Really Short Notes from a Wine Tasting Weekend in Istria

Wine

  • I’m off to Istria with the Brava Wine Company, run by the lovely April. She’s a smart cookie; she has made drinking wine a career. I’m paying attention.
  • Istria is gorgeous. All the delicious wine they make here is just the boozy icing on the cake.
  • Making good wine is about a combination of things – passion, dedicated effort, luck, weather. Drinking good wine is just about common sense.
  • At some point it comes down to taking notes or drinking more wine; more wine always wins.
  • April pulls out notes of dried plum. Someone else on the table tastes violets. I  stick with what I know – “oh yum!”
  • Each time I pour out the wine, my glass is full again. This is by far my most favourite magic trick.
  • Mixing wines is actually a fantastic idea.
  • Wine tasting = no hangover. Eureka!
  • When you come back with more alcohol than clothes in your bag, you know you’ve done something right.

Dubrovnik Diaries – The Water

Water

Outside the walls there’s a whole other world. Two actually. On one side is the city, the rest of the city, where regular people lead regular lives, go to work, go to school, fuel up their tanks, and clean their floors. On the other, is the sea, the Adriatic and everything it brings with it.

This is an anomaly in Croatia. The sea usually doesn’t play second fiddle to anything. The electric blue-green water, so clean that you can see the floor down below, past the fish and other sea creatures, takes it well though.

It entertains those who’ve had their share of the city within the walls without sulking. Sometimes it’s a giggling group with a hyperactive camera, at others the solo traveller with a paperback, or an exhausted local grabbing a bite (and some peace) on a bench.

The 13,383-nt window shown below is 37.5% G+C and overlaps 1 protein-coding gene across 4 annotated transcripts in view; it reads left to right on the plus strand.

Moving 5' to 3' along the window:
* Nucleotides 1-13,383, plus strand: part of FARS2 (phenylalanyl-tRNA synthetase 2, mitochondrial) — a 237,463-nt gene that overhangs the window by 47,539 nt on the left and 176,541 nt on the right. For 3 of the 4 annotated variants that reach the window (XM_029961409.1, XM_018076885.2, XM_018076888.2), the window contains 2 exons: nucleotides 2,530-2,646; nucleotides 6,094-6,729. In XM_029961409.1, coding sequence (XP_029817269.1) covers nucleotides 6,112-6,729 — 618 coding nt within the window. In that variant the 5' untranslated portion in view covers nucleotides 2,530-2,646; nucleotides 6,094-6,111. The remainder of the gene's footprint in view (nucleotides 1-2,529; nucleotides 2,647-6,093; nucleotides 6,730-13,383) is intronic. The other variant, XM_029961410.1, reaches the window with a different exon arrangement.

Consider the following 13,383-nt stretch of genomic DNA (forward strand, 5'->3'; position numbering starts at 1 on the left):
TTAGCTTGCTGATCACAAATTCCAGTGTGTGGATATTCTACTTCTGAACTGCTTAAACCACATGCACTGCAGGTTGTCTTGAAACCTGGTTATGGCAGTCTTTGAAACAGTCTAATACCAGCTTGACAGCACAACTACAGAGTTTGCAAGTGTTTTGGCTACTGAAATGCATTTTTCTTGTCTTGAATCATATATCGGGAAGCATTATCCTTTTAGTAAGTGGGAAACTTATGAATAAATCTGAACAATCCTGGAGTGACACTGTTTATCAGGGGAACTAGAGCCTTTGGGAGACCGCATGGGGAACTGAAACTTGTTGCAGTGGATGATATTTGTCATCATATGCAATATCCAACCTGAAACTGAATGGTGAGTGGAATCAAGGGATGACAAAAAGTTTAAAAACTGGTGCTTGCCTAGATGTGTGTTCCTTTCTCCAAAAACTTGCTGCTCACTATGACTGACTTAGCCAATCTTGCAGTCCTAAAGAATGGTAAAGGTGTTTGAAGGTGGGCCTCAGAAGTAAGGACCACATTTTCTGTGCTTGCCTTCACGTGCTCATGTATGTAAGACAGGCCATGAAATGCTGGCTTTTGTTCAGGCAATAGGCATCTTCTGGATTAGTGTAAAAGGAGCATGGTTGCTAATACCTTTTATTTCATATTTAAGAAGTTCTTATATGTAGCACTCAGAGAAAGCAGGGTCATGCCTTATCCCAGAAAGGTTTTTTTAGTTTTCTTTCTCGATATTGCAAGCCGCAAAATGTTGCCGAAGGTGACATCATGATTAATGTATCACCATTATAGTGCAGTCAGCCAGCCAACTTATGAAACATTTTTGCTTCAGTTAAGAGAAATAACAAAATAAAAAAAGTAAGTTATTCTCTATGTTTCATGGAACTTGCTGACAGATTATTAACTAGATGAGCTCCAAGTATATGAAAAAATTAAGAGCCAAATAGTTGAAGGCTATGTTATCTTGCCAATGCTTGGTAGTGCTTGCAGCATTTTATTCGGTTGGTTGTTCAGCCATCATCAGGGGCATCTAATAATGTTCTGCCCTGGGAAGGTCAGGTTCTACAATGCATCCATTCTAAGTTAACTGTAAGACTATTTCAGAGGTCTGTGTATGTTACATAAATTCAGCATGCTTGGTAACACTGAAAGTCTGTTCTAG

It’s never too lonely though, not with the daily ferries, charters and fishing boats. When the people turn away, it entertains cats and spiders and sea creatures like crabs before they are caught and added to the pot. When it’s left alone, as it usually is at some point, it sings and hums, sometimes softly, at others it’s a roar.

Dubrovnik Diaries – During the War

War

Photo from the war exhibit

The war is over, but it isn’t forgotten. Entering the old city from the Pile Gate, visitors pass the map detailing war damage. In the Franciscan monastery, exhibits share space with bullet holes and lodged shrapnel. The Sponza Palace has a war time photo exhibit, a memorial and a reminder of the brutalities of a war fought not too long ago.

Walking past photos of burning landmarks, the very landmarks I’ve spent the morning with, is eerie. I try to fight that dark, clamping heaviness as I walk past the soldier portraits. Some are just fresh faced boys of no more than nineteen. No one should have to be nineteen forever.

Dubrovnik Diaries – Plate Half Full

Lunch

They serve the sea on a platter, in glass bowls, on pizza, between bread. They serve it along the waterfront, in tiny lanes and along the steps. The catch, it goes without saying, is fresh, caught between the dark night and dawn; maybe this explains the lurking cats around the town.